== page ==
Crocodile Dundee In Los Angeles

The third installment of Mick Dundee's outback adventures takes the fearless croc wrangler to the most treacherous terrain he has ever encountered: Los Angeles, California. There he must battle the two-faced monster known as the movie studio, while simultaneously wrestling with the task of raising his young son, Mikey.

  • Starring: Paul Hogan, Linda Kozlowski and Jere Burns
  • Director(s): Simon Wincer
  • Producer(s): Silver Lion Films
  • Screenwriter(s): Paul Hogan, Matthew Berry
  • Distributor: Paramount Pictures
  • Animal Coordinator: Gentle Jungle
  • Release Date: Friday, April 20, 2001
  • Rating: Acceptable

Featured Animal Action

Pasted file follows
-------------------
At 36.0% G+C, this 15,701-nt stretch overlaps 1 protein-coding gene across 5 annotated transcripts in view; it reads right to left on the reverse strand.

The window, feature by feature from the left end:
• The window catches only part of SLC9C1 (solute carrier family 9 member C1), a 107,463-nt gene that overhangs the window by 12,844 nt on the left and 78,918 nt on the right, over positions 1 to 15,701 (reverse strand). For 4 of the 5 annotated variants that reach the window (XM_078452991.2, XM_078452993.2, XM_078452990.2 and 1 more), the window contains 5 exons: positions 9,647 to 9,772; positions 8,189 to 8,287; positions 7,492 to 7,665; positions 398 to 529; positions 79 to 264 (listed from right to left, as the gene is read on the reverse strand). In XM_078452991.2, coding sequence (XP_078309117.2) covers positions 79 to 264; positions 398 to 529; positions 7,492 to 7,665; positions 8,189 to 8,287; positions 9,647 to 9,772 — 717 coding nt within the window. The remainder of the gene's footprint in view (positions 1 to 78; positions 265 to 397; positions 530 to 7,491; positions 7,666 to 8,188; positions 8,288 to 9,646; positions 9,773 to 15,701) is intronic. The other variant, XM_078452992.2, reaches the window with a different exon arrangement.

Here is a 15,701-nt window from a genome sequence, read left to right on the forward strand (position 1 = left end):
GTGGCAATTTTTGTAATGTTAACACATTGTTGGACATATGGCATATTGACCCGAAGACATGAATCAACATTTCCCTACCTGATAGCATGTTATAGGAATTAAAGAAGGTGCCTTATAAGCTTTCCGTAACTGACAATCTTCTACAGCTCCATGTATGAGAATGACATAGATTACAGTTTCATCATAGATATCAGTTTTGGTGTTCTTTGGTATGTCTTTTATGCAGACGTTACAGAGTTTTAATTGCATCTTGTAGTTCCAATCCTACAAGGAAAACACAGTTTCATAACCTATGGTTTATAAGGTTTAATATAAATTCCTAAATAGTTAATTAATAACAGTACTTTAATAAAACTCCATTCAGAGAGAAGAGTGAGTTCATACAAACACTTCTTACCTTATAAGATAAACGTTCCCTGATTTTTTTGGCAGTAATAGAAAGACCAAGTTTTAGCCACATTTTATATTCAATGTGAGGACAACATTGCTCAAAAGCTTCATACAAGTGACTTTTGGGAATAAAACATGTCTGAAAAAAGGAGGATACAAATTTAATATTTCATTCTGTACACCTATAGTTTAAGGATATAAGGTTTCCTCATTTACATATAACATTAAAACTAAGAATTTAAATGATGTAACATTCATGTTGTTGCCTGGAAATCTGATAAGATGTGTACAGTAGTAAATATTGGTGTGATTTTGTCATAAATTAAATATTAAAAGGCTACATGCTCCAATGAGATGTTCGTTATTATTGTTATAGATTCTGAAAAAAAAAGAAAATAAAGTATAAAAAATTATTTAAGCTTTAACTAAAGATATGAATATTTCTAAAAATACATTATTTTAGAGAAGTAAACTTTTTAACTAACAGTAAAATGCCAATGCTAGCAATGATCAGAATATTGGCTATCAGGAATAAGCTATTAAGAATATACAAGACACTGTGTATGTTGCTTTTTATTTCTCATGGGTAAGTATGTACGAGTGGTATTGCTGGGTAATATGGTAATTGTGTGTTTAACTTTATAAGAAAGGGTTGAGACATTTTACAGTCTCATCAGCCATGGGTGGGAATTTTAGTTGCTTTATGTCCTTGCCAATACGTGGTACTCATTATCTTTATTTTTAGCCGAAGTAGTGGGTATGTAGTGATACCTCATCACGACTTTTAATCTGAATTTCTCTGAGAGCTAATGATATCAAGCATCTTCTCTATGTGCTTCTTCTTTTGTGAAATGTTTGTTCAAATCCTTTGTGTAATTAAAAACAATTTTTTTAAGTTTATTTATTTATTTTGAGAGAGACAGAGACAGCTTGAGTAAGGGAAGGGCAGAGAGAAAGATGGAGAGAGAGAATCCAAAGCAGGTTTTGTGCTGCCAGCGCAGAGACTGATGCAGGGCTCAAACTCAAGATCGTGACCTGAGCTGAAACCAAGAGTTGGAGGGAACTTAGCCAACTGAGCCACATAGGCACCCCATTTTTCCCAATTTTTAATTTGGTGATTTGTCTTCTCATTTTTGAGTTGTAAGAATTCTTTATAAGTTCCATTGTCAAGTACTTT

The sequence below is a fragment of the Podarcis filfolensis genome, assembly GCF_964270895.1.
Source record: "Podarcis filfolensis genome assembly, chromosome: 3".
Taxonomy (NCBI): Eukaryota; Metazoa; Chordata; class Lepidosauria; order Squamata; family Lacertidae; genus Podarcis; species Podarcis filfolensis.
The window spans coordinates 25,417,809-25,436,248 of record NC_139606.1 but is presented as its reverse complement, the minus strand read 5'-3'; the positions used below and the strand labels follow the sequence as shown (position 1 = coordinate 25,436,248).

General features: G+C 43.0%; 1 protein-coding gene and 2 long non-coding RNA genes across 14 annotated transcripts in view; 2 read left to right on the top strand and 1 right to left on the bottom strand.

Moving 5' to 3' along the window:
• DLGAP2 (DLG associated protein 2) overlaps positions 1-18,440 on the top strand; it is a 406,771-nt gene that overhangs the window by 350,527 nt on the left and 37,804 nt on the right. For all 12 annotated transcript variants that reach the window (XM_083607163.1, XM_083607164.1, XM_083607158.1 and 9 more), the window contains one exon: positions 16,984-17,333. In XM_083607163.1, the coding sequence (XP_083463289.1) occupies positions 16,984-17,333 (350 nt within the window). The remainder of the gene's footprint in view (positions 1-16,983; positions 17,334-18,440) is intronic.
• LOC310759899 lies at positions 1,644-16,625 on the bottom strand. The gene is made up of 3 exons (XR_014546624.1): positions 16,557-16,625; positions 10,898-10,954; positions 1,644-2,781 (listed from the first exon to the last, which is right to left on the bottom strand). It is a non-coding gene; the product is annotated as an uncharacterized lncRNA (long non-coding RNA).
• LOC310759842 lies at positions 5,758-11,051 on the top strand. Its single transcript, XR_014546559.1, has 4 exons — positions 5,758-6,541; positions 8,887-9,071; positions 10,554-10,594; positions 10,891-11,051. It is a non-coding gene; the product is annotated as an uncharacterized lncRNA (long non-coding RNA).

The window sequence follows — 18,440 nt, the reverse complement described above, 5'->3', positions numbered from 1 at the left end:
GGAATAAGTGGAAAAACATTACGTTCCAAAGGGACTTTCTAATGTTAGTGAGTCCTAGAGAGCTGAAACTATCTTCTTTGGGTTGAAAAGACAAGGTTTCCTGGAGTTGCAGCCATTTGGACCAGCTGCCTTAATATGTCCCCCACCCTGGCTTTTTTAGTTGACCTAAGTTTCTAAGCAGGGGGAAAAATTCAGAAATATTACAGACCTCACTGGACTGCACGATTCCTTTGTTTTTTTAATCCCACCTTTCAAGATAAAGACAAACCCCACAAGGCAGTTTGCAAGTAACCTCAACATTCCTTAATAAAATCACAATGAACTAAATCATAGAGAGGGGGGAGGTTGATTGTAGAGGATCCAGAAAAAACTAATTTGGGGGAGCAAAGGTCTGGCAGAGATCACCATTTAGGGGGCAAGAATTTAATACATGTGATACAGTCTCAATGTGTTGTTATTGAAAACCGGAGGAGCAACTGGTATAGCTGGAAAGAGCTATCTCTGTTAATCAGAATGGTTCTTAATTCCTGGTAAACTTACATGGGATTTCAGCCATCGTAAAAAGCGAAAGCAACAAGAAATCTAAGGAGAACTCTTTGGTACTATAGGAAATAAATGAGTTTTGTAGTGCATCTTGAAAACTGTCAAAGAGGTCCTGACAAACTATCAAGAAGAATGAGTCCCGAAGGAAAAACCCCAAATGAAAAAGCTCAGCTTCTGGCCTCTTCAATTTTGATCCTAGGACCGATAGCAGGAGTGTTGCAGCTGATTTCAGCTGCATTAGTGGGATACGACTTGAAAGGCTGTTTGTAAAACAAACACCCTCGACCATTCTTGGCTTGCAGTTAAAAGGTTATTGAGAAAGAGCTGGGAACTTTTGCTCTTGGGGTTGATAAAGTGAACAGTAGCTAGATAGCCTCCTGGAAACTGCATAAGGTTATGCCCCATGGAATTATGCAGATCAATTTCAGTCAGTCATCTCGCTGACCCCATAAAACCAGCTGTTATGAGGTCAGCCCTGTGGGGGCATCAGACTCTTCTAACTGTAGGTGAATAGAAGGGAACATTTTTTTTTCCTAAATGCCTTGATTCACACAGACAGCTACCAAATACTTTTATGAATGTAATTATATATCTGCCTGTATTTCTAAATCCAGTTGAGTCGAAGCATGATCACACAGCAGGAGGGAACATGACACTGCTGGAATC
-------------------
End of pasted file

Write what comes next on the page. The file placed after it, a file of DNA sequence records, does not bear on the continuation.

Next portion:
The beginning of the film takes place in Australia, and sweeping camera shots capture images of outback wildlife: boars, iguanas, kangaroos, giant birds, and a Komodo Dragon. The animals in these shots were filmed in their natural habitat, and were not manipulated in any way for the film. While out croc hunting on a small boat, Mick places a giant slab of meat on the end of a stick to bait the menacing reptile. The hungry croc not only takes the bait, but chomps the entire boat in half as well! The scary croc was actually animatronic-no real animals were used in this scene. Still in the outback, Mick displays his command over a wild boar. He mysteriously cues the boar to sit by merely looking at it a certain way. Mikey is impressed with his dad's animal prowess. The animal in this scene was a Russian Boar, also featured in the recent film Hannibal. A trainer cued the big pig to sit while the actor's action was shot separately. The two actions were edited together in post production. At home, Mick's son plays with a baby kangaroo while Mick tries to conceal a renegade tarantula under his hat. Trainers retrieved the kangaroo and tarantula after each take, and ensured that they were safe during filming. The spider was not actually inside of Mick's hat when he places it on his head. Finally in Los Angeles, Mick and son have an LA freeway adventure-they rescue a cowering skunk from the side of the road, inadvertently causing traffic pandemonium. The freeway area was completely blocked off for filming, ensuring that all of the actors-both human and animal-were safe from traffic. The skunk was a 1 year-old neutered and de-scented male named Oreo. Trainers held Oreo on a leash with a clear plastic restraint attached, and placed him on his mark in the grass. Food was used to get Oreo to look in a certain direction, after which he was rewarded with the treat. Later, Mick's son has an encounter with an unwelcome visitor in his classroom-a rat. The small rat scurries across the schoolroom floor and Mikey throws an eraser at it, effectively kn ocking it out cold. He then lifts it up by its tail and carries it out of the room. The role of the rat was shared by two 2 1/2 year-old male rats. Their action consisted of running from point A to point B, motivated by a treat-wielding trainer. The rats were not actually hit any flying erasers, and a stuffy was used when the boy picks it up by the tail. Soon it is Mick's turn to save the day. After infiltrating a movie set, Mick inspires a chimp named Kiki to perform its acting duties. The chimp holds the croc man's hand and hugs his leg as he leads the primate into a cage and hands it a cup. The chimp's real name is Ellie, and trainers cued the animal from off-camera during filming. The finale of the film involves a scene with a lion and lioness. While Mick tackles the bad guys, a lion and lioness emerge from the back of the movie set and growl, slowly approaching the bad guys. Mick takes control of the situation and commands a lion to sit, then leads both into a cage nearby. Trainers released the lions, which were trained to stop on a mark and growl. A trainer called the lions into the cage and they willingly obliged. Finally, the croc at the wedding was animatronic.